Dear readers of the Wikitech mailing list,
With the help of Juliet Barbara and Gregory Varnum, we now have detailed
public figures regarding the energy use and energy sources of the Wikimedia
servers: As of May 2016, the servers use 222 kW, summing up to about 2 GWh
of electrical energy per year. For more information, please see
The next step would be to figure out the cost and feasibility of having the
servers run on 100% renewable energy. I'd appreciate it if someone could
help me find out how this works. As a European consumer, I can order
renewable energy for my house simply by calling my energy company on the
phone, with the price difference being negligible. I assume it is not just
as easy in our case, right?
2016-03-31 0:47 GMT+02:00 Katherine Maher <kmaher(a)wikimedia.org>rg>:
Thanks Tim for clarifying.
On Wed, Mar 30, 2016 at 3:39 PM, Tim Starling <tstarling(a)wikimedia.org>
On 31/03/16 02:55, Katherine Maher wrote:
IIRC, we included clean energy consumption as a
evaluating in our RFC for our choice of a backup colo a few years back
Since I strongly support emissions reduction, on my own initiative I
did an analysis of expected CO2 emissions of each of the candidate
facilities during the selection process of the backup colo. That's
presumably what you're referring to.
My conclusion was that codfw (the winner) was one of the worst
candidates for CO2 emissions. However, the price they were offering
was so much lower than the other candidates that I could not make a
rational case for removing it as an option. You could buy high-quality
offsets for our total emissions for much less than the price difference.
However, this observation does require us to actually purchase said
offsets, if codfw is to be represented as an ethical choice, and that
was never done.
codfw would not tell us their PUE, apparently because it was a
near-empty facility and so it would have technically been a very large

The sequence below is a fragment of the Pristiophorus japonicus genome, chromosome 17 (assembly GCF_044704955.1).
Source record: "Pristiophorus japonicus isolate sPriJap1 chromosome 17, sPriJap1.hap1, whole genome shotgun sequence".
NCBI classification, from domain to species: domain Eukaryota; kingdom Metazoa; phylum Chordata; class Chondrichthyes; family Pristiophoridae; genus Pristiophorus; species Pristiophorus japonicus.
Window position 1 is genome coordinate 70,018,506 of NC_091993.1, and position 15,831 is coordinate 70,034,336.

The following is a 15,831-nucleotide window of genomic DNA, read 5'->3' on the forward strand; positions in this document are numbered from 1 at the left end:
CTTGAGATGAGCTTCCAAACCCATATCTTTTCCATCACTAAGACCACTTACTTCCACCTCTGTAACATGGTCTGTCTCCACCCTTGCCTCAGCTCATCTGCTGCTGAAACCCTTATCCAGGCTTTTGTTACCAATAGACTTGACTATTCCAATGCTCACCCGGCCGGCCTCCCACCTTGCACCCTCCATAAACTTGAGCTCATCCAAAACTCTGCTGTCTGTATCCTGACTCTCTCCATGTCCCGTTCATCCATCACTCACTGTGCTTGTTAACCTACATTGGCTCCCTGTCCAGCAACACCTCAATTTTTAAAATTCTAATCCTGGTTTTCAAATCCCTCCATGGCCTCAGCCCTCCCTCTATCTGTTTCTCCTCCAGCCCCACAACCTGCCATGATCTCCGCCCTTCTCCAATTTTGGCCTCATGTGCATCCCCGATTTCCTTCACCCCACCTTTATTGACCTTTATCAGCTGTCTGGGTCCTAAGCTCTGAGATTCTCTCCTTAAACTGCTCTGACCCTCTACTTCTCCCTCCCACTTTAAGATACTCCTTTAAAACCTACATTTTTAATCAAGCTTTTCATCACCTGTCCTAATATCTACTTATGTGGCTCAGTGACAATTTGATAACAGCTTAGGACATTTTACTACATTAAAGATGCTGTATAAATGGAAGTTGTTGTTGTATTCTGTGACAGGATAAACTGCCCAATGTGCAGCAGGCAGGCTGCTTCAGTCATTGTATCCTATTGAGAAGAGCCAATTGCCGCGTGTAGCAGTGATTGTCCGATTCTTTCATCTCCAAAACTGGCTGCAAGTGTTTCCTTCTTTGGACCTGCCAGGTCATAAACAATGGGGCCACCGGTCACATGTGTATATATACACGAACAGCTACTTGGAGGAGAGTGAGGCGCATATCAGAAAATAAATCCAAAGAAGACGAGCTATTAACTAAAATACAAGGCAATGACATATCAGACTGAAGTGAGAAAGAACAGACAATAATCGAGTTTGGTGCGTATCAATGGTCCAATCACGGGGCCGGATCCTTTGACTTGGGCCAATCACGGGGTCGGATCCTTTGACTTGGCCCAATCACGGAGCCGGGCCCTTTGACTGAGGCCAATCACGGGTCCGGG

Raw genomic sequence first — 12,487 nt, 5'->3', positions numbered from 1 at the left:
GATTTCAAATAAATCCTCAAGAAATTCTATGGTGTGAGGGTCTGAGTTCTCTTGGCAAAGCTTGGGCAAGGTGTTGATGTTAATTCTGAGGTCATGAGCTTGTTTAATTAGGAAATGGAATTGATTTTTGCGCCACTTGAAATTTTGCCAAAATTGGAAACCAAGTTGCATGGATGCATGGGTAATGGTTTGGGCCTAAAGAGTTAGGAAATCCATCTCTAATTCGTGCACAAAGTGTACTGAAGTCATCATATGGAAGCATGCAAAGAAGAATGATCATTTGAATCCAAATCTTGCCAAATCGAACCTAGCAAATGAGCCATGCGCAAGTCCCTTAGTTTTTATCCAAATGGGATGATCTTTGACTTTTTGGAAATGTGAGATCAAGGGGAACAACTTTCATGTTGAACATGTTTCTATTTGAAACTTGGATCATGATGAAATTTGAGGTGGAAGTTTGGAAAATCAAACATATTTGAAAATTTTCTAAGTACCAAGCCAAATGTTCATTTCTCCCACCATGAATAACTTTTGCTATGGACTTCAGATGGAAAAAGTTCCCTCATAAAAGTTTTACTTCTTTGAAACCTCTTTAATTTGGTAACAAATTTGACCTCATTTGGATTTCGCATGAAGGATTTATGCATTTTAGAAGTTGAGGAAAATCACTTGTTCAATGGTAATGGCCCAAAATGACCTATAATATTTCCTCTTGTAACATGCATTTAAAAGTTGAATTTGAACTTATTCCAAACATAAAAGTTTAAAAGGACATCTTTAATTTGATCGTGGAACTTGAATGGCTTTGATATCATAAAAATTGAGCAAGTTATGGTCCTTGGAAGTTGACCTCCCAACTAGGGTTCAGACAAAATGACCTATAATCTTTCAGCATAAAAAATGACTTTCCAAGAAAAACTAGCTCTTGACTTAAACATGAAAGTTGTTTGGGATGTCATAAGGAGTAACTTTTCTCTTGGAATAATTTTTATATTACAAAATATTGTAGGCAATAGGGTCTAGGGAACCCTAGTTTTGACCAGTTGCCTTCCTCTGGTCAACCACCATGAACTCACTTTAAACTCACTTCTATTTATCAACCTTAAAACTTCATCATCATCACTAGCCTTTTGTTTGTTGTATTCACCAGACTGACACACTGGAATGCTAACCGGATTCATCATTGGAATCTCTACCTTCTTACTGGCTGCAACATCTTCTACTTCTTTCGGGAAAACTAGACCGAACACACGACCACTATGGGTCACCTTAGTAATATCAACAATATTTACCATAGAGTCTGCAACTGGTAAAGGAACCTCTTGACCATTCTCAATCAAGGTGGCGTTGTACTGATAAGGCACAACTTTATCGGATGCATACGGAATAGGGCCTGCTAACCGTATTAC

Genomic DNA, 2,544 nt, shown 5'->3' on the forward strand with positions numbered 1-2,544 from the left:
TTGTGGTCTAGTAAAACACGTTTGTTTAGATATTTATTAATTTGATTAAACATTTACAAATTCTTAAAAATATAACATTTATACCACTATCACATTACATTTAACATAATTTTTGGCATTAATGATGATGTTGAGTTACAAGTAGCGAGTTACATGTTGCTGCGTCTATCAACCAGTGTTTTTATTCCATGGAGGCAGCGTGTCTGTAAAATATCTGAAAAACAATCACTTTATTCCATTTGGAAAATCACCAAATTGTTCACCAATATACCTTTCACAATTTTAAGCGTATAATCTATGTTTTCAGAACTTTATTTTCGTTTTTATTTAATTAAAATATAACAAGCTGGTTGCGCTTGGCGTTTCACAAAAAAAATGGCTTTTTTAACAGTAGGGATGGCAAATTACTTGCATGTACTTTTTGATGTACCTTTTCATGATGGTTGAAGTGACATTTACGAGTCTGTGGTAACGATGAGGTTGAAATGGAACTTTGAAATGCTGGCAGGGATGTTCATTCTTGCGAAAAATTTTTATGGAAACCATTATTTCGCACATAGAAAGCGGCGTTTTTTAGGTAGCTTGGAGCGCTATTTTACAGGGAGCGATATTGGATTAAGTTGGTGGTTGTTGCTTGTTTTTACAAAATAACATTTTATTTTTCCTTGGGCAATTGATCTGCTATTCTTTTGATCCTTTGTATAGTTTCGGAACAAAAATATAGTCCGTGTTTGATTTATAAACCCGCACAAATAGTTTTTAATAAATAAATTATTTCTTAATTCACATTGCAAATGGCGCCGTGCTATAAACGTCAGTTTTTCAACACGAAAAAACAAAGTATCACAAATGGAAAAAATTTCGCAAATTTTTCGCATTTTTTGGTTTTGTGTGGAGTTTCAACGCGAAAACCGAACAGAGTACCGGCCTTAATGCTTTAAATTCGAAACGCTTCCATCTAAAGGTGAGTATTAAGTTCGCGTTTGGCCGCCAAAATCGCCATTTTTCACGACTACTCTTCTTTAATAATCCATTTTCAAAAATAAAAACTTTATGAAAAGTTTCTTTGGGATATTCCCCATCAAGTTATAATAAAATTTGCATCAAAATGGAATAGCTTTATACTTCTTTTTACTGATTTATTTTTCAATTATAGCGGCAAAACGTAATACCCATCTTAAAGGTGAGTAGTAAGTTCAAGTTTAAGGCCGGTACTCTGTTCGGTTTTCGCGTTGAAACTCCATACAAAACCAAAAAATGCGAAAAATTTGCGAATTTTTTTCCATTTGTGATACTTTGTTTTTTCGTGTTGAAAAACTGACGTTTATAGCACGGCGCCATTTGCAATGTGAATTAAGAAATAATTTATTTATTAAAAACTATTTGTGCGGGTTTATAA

number. I thought it would be fair to account for marginal emissions
assuming a projected higher occupancy rate and entered 2.9 for them,
following a publication which gave that figure as an industry average.
It's a new facility, but it's not likely that they achieved an
industry-leading PUE since the climate in Dallas is not suitable for
evaporative cooling or "free" cooling.
Ops runs a tight ship, and we're a relatively
small footprint in our
so we don't necessarily have the ability to
drive purchasing decisions
based on scale alone.
I think it's stretching the metaphor to call ops a "tight ship". We
could switch off spare servers in codfw for a substantial power
saving, in exchange for a ~10 minute penalty in failover time. But it
would probably cost a week or two of engineer time to set up suitable
automation for failover and periodic updates.
Or we could have avoided a hot spare colo altogether, with smarter
disaster recovery plans, as I argued at the time. My idea wasn't
popular: Leslie Carr said she would not want to work for an
organisation that adopted the relaxed DR restoration time targets that
I advocated. And of course DR improvements were touted many times as
an effective use of donor funds.
Certainly you have a point about scale. Server hardware has extremely
rudimentary power management -- for example when I checked a couple of
years ago, none of our servers supported suspend-to-RAM, and idle
power usage hardly differed from power usage at typical load. So the
only option for reducing power usage of temporarily unused servers is
powering off, and powering back on via out-of-band management. WMF
presumably has little influence with motherboard suppliers. But we
could at least include power management and efficiency as
consideratons when we evaluate new hardware purchases.
> At the time the report came out, we started talking to Lukas about how
improve our efforts at the WMF and across the movement, but we've
> limited bandwidth to move this forward in the Foundation (and some
> transitions in our Finance and Operations leadership, who were acting
> executive sponsors). However, I think
it's safe to say that we'd like
to reduce our environmental impact, and look forward to the
findings of this effort.
We could at least offset our datacentre power usage, that would be
cheap and effective.
-- Tim Starling
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